ABSTRACT: The effects of whipping temperature (5 to 15 degrees C) on the whipping (whipping time and overrun) and rheological properties of whipped cream were studied. Fat globule aggregation (aggregation ratio of fat globules and serum viscosity) and air bubble factors (overrun, diameter, and surface area) were measured to investigate the mechanism of whipping. Whipping time, overrun, and bubble diameters decreased with increasing temperature, with the exception of bubble size at 15 degrees C. The aggregation ratio of fat globules tended to increase with increasing temperature. Changes in hardness and bubble size during storage were relatively small at higher temperatures (12.5 and 15 degrees C). Changes in overrun during storage were relatively small in the middle temperature range (7.5 to 12.5 degrees C). From the results, the temperature range of 7.5 to 12.5 degrees C is recommended for making whipped creams with a good texture, and a specific temperature should be decided when taking into account the preferred overrun. The correlation between the whipped cream strain hardness and serum viscosity was high (R(2)=0.906) and persisted throughout the temperature range tested (5 to 15 degrees C). A similar result was obtained at a different whipping speed (140 rpm). The multiple regression analysis in the range of 5 to 12.5 degrees C indicated a high correlation (R(2)=0.946) in which a dependent variable was the storage modulus of whipped cream and independent variables were bubble surface area and serum viscosity. Therefore, fat aggregation and air bubble properties are important factors in the development of cream hardness. The results of this study suggest that whipping temperature influences fat globule aggregation and the properties of air bubbles in whipped cream, which alters its rheological properties.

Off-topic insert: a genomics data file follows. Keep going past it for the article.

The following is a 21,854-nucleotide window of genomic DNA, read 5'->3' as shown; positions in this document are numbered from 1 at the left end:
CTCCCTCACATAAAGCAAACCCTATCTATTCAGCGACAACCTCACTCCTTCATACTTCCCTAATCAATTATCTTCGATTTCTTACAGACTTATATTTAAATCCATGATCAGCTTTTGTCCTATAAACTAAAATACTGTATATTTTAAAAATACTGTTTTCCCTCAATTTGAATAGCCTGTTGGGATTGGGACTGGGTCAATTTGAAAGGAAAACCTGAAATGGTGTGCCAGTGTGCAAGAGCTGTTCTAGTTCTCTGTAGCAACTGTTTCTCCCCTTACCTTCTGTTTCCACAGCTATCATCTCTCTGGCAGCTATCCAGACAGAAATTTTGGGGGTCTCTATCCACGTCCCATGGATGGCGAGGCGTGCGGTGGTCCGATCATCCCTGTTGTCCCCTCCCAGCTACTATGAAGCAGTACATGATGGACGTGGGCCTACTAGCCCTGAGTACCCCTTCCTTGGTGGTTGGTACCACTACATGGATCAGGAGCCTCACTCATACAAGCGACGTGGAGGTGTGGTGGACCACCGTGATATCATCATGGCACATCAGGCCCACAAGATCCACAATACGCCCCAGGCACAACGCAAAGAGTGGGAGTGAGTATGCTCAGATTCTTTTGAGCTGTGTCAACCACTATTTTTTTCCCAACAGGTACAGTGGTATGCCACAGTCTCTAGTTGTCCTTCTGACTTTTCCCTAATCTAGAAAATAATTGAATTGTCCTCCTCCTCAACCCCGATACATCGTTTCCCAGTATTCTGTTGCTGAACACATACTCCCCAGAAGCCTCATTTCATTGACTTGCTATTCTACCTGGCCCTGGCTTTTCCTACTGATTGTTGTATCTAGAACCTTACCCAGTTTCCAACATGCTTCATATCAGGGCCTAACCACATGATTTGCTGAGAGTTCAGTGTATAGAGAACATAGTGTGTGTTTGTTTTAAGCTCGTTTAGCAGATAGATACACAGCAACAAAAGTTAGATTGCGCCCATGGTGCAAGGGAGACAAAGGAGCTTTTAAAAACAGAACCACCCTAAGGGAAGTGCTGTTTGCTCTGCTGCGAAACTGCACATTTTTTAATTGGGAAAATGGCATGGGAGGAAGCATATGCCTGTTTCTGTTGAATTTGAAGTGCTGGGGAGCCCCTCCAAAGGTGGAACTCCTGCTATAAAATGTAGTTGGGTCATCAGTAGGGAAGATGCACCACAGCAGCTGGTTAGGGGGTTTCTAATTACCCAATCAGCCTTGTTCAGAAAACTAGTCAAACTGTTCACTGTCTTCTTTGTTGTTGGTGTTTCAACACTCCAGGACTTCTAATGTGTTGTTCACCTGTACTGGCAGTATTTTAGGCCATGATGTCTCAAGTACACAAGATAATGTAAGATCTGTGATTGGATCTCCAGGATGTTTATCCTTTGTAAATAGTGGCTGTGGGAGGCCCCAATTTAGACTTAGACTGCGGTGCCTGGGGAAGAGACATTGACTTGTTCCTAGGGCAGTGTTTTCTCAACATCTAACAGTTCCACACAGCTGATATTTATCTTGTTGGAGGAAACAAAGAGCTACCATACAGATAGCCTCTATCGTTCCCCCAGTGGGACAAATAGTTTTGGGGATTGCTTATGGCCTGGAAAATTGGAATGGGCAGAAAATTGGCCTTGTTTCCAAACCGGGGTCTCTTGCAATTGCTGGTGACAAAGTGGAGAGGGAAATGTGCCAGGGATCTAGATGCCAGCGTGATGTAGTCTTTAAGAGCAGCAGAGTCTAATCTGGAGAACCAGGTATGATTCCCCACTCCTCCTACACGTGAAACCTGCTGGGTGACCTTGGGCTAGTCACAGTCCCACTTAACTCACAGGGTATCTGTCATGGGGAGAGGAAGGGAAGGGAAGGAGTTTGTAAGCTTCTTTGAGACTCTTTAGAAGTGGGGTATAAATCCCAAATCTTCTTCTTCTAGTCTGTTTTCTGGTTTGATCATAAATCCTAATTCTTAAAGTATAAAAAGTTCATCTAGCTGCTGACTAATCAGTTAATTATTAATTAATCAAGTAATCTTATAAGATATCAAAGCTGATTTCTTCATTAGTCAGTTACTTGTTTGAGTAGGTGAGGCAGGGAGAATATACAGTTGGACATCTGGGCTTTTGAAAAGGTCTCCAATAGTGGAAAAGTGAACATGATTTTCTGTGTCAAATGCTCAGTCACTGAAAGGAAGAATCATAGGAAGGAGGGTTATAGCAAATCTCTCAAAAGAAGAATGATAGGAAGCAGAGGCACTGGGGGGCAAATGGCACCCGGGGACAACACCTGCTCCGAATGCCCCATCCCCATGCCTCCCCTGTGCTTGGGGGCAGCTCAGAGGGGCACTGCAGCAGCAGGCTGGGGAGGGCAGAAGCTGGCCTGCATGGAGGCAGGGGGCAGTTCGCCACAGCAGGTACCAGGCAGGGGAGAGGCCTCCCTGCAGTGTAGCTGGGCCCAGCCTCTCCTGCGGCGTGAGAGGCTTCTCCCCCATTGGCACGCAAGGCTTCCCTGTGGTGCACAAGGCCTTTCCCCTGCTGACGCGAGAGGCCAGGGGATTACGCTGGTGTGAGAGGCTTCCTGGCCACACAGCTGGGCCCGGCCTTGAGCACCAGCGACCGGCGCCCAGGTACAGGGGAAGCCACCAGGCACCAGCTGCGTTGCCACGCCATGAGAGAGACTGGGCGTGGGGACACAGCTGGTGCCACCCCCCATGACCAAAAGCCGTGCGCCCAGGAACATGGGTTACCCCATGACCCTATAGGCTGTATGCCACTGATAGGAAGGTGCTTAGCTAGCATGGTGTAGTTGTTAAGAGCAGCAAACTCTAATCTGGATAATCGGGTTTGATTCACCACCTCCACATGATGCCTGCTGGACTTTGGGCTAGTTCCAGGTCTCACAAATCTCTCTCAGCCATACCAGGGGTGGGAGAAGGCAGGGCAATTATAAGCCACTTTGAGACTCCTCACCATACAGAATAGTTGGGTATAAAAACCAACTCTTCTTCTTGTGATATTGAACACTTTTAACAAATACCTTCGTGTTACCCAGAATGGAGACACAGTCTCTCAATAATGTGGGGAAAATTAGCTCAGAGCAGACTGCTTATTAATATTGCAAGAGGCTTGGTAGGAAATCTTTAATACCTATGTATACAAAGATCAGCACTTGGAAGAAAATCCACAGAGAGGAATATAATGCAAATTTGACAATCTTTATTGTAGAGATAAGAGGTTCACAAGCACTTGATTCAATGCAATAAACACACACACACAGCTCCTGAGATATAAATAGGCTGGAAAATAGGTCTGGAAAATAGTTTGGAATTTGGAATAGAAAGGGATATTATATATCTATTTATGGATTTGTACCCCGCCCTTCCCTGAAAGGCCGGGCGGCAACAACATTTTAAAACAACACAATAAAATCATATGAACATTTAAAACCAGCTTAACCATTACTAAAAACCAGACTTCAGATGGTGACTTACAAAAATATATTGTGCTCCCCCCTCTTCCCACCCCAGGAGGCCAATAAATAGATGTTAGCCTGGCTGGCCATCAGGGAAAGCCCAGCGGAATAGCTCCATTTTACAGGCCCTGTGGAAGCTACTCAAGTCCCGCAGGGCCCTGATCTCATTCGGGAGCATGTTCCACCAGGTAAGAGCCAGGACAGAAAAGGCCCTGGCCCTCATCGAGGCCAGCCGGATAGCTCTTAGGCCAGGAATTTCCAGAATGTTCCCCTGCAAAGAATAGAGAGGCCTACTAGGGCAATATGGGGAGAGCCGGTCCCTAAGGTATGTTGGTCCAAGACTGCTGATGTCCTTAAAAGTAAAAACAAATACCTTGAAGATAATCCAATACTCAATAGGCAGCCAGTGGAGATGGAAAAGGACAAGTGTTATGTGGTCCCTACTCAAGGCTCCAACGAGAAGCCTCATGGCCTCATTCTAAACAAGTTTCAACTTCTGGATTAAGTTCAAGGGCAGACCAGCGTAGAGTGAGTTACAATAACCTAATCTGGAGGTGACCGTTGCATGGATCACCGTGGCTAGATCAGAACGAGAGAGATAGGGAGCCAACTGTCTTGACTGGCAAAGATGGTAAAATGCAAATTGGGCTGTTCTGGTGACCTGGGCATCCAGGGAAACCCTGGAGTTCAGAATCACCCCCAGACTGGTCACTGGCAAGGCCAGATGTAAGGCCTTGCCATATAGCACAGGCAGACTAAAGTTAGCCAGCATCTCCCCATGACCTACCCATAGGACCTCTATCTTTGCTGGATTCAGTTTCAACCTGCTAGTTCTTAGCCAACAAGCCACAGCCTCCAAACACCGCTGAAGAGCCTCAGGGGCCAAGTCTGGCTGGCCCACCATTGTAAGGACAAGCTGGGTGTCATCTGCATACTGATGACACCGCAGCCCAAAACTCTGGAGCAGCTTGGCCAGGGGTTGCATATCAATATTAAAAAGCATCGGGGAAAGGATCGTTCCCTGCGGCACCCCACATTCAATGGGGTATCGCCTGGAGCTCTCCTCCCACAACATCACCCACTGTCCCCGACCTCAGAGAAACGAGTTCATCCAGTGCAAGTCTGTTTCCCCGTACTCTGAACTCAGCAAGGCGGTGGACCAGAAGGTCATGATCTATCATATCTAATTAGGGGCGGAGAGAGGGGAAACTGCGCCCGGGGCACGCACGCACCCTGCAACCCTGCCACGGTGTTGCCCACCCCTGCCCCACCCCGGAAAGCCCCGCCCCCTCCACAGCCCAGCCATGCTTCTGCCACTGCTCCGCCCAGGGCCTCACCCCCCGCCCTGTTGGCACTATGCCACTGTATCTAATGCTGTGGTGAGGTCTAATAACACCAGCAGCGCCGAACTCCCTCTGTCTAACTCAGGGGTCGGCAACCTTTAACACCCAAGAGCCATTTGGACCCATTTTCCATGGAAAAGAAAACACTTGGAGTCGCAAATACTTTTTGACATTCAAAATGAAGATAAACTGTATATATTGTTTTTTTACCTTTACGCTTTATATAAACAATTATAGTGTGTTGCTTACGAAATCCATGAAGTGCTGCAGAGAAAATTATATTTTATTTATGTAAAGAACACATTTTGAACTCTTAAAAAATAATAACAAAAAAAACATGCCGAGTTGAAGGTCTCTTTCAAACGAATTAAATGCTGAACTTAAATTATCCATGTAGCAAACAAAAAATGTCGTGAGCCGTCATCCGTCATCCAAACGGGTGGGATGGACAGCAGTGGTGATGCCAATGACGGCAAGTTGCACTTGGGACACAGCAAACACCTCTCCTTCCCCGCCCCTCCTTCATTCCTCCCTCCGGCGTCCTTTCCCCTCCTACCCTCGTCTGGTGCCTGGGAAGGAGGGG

Journal of Dairy Science 07/2010; 93(7):2887-95. · 2.56 Impact Factor